“The Sell Sider” is a column written by the sell side of the digital media community.
Today’s column is by Jeff Hirsch, chief marketing officer and head of publisher development, US, at PubMatic.
Strategy and tactics work hand in hand but are not the same thing.
Strategy is a long-term plan put in place to achieve specific goals. Tactics are tools, techniques or methods used to move the strategy forward in achieving those goals. When publishers confuse the two, problems often follow.
We saw it when header bidding first came on the scene, where the strategy was to expand the reach and value of inventory through an auction process. That was, and is, a great strategy, and header bidding is a tactic to achieve the strategy’s objectives, not the strategy itself. Some publishers who failed to grasp the difference struggled to reach their goals.
We’re seeing the same thing now with private marketplaces (PMPs).
Like header bidding, PMPs are a great tool. The strategy it supports is to move direct-sold insertion orders to programmatic pipes to facilitate more efficient operations and create a transparent, brand-safe environment that deepens the relationship between buyer and seller.
But despite this being a great strategy and a great tool to execute it, many publisher-created PMPs launched over the past several years have struggled.
So what’s the problem? Is there an endemic flaw in PMPs’ value proposition?
Still, some publishers are succeeding with PMPs while others continue to struggle. One big reason for the first group’s success is that they recognize PMPs for what they are: a tactic, not a strategy.
PMPs can play a valuable role in a publisher’s overall strategy. On an operational level, they enable direct programmatic selling of inventory with greater control over rates and higher CPMs than open RTB. Properly structured and functioning PMPs provide scale, quality and data advantages over the open market.
PMPs give publishers control over who buys their inventory and at what minimum price, while marketers gain visibility into and control over the publisher sites on which their ads will appear before the ad goes live. It’s a win-win situation that strengthens the relationship between seller and buyer.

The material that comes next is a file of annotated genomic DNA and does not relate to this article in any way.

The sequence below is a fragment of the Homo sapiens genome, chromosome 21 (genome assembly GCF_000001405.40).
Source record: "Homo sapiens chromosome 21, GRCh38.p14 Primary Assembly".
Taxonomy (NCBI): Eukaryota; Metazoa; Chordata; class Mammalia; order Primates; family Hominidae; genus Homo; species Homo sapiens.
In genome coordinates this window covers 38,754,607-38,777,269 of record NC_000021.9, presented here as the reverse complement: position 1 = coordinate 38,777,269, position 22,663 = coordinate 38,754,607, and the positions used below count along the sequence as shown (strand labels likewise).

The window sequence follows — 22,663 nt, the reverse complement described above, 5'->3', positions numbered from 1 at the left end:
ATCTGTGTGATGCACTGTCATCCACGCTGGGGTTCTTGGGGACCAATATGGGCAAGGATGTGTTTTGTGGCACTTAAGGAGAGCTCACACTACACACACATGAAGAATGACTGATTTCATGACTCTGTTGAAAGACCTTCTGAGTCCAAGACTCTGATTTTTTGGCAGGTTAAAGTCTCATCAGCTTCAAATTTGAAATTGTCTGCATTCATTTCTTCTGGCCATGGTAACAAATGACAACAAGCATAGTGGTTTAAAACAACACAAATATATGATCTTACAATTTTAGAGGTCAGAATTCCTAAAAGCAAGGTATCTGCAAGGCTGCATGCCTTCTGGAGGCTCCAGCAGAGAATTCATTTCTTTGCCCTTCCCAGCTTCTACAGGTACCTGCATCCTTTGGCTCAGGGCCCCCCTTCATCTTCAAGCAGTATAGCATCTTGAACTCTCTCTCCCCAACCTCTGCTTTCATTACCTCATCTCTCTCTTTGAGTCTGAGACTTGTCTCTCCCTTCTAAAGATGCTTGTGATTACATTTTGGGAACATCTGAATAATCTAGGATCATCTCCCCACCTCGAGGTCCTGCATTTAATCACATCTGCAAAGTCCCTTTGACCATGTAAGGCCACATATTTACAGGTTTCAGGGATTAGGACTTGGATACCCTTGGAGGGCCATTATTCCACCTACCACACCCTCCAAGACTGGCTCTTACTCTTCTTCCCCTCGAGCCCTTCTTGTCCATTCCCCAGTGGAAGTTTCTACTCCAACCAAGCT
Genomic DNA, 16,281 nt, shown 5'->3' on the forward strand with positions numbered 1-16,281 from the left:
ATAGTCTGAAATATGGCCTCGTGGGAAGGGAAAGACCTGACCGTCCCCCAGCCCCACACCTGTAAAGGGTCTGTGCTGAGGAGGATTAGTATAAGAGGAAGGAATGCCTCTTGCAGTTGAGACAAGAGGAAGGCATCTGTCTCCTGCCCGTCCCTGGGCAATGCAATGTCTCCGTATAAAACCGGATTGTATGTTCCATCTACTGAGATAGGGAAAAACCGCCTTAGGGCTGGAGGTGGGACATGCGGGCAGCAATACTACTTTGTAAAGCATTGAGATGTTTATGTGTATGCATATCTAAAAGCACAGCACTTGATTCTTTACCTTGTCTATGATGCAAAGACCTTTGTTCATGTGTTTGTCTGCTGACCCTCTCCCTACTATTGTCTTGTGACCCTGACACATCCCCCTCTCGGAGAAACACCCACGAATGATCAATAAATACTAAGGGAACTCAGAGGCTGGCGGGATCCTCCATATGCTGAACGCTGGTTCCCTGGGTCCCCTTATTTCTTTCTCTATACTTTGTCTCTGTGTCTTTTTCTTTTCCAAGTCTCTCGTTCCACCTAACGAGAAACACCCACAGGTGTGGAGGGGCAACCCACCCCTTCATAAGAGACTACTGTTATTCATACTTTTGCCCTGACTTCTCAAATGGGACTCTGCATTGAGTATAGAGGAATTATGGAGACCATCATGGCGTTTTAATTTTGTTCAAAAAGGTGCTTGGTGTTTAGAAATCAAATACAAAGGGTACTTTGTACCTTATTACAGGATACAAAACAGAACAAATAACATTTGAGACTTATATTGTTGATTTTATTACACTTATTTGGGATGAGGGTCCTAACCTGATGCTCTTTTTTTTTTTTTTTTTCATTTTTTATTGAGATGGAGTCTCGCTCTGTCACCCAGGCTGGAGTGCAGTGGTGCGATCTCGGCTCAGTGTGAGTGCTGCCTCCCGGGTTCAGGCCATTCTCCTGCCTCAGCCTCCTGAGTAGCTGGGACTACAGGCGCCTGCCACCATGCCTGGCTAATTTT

Again, the publishers least likely to succeed with PMPs are those that fall into the trap of conflating tactics with strategy. Too many publishers have self-launched PMPs without having a specific buyer in mind, let alone a comprehensive strategy.
To succeed, publishers must leverage PMPs with unique selling propositions that differentiate them in the marketplace and generate advertiser demand, and they must actively market to buyers. Value-adds can include access to publisher first-party data, more granular audience segmentation and targeting and larger creative sizes only available through PMPs. Of course, inventory must be fraud-free, viewable and brand-safe.
Given their current rate of growth and the clear benefits they provide to both buyers and sellers, PMPs are a tactic all publishers should seriously consider right now. But will PMPs turn into a long-term tactic in publishers’ strategic arsenal?
By definition, a tactic is a timely solution to a strategic challenge, so no tactic is inherently permanent. Some believe PMPs will become less relevant once confidence in the open market is fully restored. Given the realities of today’s programmatic environment, the challenges that exist on both the publisher and marketer sides and the limited range and effectiveness of other solutions currently available, PMPs look to have some staying power.
To make the most of them, though, publishers have to keep in mind that there is a difference between a tactic – even a great one – and a strategy, and proceed accordingly.